New Building Safety Act dramatically increases limitation period for claims
The Building Safety Act 2022 , which includes wide ranging changes to improve safety, has come into force in the United Kingdom five years after the Grenfell Tower fire disaster which highlighted the widespread use of unsafe cladding.
The Act protects many leaseholders from unfair bills to remove unsafe cladding on their buildings with those responsible for historical safety defects, and those who own buildings, required to fund essential repairs.
The Act has implications for the professional indemnity insurance(PII) market with a dramatic increase in the limitation periods for claims to be brought in connection with unsafe buildings -not just cladding- by amending key parts of Limitation Act 1980, the Defective Premises Act 1972 and the Building Act 1984.
As a result, limitation periods for claims under the DPA will be extended for works already completed from six to 30 years, and for work completed in the future from six to 15 years. This extended limitation can be used by tenants to sue a contractor, employer, architect or sub-contractor directly as a result of defects in a dwelling that make it ‘unfit for habitation’.
The regulations could make it possible for new claims to be made under the DPA for historic building failings. Claims that had previously been considered to be statute-barred may now have more time.
Construction industry experts have warned of a potential increase in insolvency due the retrospective extended liability which comes at a time of rising inflation, material shortages and labour shortfalls. The Construction sector is also keenly aware of a potential impact on premiums for professional indemnity (PII) policies.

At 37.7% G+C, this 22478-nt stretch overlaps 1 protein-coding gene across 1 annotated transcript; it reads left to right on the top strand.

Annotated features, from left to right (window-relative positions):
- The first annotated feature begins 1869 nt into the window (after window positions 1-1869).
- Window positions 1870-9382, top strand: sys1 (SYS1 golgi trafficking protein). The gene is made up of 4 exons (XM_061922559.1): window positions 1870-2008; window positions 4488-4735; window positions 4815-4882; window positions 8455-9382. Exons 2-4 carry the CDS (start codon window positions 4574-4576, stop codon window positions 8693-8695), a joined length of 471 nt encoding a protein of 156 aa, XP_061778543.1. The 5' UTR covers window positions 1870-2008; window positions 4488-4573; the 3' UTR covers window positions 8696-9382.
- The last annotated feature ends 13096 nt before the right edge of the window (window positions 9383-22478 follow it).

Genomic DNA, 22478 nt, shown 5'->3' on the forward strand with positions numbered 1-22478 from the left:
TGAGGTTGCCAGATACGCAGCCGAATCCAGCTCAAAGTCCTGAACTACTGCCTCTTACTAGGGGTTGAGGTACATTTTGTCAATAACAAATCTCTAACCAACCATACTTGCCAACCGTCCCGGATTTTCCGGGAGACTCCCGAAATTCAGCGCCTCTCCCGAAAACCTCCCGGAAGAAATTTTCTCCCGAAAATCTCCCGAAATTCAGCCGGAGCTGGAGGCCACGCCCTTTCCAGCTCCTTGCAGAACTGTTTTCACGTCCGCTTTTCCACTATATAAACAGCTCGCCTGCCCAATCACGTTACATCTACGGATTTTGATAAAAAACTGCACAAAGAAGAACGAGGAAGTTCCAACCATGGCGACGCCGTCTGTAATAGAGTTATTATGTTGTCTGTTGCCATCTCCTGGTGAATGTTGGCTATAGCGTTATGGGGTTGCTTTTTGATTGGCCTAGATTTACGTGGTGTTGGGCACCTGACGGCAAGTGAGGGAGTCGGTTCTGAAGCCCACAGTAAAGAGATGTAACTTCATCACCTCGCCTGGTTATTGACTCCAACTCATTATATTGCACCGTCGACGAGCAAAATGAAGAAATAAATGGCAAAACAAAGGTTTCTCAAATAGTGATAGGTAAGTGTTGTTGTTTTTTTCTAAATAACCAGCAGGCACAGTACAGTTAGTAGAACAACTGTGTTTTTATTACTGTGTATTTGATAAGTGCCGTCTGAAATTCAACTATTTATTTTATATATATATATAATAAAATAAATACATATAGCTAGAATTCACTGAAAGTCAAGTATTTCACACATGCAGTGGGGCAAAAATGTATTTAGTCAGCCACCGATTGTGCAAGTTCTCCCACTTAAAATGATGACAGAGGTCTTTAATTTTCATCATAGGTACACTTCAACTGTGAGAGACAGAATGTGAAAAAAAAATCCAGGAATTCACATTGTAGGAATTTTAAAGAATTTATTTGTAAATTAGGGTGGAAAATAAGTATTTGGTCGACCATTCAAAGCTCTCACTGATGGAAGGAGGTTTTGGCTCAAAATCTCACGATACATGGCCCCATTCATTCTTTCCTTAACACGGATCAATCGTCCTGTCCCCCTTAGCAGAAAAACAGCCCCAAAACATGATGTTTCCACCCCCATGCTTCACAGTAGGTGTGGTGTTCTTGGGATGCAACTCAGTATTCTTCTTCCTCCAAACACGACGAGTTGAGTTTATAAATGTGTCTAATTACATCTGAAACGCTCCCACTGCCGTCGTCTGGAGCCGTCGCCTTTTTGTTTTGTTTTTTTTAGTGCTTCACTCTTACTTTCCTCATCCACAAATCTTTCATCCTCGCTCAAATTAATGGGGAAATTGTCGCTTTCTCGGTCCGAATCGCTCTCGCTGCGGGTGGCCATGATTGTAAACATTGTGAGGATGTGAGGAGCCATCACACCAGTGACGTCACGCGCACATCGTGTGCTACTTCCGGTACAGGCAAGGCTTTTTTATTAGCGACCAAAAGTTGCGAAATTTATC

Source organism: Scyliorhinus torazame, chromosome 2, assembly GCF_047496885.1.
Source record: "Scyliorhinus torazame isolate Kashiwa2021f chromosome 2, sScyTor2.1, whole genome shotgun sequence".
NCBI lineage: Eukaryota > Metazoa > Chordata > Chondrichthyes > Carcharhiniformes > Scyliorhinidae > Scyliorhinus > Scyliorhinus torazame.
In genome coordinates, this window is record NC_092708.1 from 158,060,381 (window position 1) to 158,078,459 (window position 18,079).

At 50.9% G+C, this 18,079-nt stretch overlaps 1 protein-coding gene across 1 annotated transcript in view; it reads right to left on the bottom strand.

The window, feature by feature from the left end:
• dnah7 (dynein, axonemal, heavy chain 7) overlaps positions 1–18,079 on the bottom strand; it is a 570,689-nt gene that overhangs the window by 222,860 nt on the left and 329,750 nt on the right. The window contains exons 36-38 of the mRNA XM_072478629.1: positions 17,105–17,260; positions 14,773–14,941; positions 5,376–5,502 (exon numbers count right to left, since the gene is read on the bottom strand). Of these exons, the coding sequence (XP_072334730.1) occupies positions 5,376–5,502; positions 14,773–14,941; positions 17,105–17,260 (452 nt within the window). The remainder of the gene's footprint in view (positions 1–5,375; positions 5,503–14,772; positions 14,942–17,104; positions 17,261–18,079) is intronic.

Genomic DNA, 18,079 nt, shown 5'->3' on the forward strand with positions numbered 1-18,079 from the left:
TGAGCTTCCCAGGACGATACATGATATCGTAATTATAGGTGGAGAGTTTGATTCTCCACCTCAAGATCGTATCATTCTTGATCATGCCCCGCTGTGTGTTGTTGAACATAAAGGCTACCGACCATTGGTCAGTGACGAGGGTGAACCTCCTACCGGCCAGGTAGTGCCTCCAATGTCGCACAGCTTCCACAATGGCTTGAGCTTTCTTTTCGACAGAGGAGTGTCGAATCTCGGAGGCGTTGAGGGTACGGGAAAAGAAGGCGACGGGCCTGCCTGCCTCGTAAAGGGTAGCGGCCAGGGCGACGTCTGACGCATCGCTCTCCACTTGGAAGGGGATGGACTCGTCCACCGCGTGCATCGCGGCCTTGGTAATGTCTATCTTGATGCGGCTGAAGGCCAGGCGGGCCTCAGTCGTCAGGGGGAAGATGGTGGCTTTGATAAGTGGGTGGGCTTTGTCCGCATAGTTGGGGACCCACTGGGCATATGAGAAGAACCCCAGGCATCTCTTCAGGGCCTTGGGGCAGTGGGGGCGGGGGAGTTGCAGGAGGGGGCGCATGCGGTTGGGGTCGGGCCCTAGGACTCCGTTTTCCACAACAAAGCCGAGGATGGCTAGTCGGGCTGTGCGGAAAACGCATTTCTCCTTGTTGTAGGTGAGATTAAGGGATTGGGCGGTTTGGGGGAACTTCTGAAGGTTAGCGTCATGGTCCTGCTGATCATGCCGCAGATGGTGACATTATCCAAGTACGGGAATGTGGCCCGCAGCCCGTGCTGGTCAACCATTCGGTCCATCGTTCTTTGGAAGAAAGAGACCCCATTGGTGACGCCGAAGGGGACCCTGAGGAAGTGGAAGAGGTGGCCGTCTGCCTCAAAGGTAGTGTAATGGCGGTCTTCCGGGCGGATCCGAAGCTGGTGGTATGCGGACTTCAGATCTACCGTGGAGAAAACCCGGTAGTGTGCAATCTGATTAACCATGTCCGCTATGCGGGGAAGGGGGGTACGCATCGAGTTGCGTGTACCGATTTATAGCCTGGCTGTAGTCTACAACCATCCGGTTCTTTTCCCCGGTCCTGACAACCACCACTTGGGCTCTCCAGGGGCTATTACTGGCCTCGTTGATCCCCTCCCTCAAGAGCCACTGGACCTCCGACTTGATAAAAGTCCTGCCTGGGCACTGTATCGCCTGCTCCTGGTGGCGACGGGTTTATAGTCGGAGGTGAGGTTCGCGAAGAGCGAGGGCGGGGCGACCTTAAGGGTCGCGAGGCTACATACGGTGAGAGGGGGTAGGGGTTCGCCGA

Under the Act, where an organisation is liable under the DPA, Building Liability Orders (BLOs) can be made against those that have a controlling interest in the organisation; making them jointly and severally liable. Those behind a company can still be subject to a BLO even if it is dissolved under Section 131 of the Act.
A new building safety regulator – overseen by the Health & Safety Executive – will enforce a new regulatory regime on the safety and performance of multi-occupancy high-rise buildings in England. It will also consult and respond to safety concerns raised by residents through a new residents’ panel.
The Act also sets up a national regulator for construction products which will implement standards on construction manufacturers in the UK including market surveillance to spot and remove unsafe materials, as well as take action against those that break the rules.
Levelling up Secretary Michael Gove said the Act “ marks a major turning point for building safety in this country, as we introduce a tough new regime to make homes safe and help rid the sector of bad practice once and for all.
“Hundreds of thousands of innocent leaseholders now have the legal protection they rightly deserve, freeing them from a financial burden they should never have faced.”
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